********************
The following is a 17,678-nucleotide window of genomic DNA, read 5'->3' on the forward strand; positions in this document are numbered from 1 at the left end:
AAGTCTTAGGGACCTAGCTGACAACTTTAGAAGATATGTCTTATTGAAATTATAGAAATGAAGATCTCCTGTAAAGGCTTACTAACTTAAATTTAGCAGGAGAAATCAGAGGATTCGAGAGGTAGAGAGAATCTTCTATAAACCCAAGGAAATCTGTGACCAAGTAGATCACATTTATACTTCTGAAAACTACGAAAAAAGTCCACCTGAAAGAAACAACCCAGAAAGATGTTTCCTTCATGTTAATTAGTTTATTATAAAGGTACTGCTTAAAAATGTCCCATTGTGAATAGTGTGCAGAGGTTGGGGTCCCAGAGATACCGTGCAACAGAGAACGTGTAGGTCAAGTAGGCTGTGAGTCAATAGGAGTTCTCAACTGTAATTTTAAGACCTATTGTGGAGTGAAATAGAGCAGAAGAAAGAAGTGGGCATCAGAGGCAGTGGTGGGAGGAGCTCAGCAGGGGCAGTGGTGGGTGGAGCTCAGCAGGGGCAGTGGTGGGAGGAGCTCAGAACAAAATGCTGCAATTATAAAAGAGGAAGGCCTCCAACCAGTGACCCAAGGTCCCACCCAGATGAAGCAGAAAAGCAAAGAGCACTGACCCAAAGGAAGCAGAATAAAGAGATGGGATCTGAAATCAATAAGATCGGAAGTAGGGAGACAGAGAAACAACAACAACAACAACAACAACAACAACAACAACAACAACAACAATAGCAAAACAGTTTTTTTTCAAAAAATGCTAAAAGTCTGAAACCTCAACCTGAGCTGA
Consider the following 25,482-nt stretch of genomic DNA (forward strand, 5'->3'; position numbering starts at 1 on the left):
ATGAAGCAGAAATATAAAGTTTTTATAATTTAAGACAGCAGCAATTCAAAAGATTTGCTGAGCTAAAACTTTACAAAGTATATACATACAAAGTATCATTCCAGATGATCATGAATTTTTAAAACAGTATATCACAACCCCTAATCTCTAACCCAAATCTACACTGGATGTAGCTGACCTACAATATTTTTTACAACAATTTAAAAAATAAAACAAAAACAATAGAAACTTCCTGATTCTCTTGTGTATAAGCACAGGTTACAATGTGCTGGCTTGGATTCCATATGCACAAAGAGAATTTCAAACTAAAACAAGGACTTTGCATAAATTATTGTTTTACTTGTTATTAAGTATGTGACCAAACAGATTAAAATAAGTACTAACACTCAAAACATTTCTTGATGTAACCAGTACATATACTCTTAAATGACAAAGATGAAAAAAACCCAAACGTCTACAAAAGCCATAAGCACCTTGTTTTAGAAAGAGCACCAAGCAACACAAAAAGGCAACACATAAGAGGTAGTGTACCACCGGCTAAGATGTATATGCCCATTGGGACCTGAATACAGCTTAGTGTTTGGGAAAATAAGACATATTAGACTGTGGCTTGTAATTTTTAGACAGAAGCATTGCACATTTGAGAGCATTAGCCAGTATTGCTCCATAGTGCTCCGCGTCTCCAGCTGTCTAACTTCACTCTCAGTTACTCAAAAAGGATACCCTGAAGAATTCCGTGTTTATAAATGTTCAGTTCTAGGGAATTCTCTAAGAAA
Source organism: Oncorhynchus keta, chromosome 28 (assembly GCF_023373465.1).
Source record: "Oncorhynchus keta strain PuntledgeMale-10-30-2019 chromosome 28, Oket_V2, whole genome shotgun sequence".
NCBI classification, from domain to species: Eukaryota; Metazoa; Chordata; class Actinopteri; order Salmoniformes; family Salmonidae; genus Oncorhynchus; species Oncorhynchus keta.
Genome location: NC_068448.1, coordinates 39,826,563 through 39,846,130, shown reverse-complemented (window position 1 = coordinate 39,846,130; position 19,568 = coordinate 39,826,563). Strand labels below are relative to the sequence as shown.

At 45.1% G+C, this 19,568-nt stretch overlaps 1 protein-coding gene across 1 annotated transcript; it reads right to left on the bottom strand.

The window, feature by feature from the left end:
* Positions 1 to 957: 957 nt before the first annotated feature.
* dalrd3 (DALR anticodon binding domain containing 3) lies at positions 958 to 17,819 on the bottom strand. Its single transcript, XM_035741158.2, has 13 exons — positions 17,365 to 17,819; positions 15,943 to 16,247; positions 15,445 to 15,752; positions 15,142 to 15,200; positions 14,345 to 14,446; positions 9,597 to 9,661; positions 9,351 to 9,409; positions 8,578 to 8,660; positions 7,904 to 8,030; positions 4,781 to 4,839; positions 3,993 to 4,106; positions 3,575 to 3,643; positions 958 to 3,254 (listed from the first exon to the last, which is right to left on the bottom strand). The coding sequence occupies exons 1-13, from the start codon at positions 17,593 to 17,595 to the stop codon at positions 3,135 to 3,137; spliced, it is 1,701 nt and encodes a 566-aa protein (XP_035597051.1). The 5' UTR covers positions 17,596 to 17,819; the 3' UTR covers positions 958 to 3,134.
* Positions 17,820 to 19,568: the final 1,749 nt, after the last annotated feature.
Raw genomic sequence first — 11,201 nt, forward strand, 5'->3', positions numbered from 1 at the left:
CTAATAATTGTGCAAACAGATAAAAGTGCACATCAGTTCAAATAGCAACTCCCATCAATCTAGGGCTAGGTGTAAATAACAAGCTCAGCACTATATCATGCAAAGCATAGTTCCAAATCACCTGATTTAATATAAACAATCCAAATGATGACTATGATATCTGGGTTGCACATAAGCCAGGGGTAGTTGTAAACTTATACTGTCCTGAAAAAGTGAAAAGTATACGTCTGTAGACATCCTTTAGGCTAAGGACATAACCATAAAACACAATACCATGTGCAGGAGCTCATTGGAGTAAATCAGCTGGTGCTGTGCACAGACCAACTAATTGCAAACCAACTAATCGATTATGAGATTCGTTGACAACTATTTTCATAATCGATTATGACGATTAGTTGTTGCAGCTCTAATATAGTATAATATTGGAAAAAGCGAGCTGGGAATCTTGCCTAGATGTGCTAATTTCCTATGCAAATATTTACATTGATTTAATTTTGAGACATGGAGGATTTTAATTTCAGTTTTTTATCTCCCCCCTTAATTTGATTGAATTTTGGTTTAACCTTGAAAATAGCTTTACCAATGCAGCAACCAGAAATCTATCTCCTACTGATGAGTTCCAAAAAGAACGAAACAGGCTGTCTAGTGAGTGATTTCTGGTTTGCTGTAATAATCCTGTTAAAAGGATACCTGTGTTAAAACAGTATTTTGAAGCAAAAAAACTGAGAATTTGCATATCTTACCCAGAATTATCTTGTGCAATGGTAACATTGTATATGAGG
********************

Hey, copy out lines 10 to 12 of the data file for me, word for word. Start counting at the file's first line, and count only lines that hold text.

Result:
The window, feature by feature from the left end:
* Positions 1 to 957: 957 nt before the first annotated feature.
* dalrd3 (DALR anticodon binding domain containing 3) lies at positions 958 to 17,819 on the bottom strand. Its single transcript, XM_035741158.2, has 13 exons — positions 17,365 to 17,819; positions 15,943 to 16,247; positions 15,445 to 15,752; positions 15,142 to 15,200; positions 14,345 to 14,446; positions 9,597 to 9,661; positions 9,351 to 9,409; positions 8,578 to 8,660; positions 7,904 to 8,030; positions 4,781 to 4,839; positions 3,993 to 4,106; positions 3,575 to 3,643; positions 958 to 3,254 (listed from the first exon to the last, which is right to left on the bottom strand). The coding sequence occupies exons 1-13, from the start codon at positions 17,593 to 17,595 to the stop codon at positions 3,135 to 3,137; spliced, it is 1,701 nt and encodes a 566-aa protein (XP_035597051.1). The 5' UTR covers positions 17,596 to 17,819; the 3' UTR covers positions 958 to 3,134.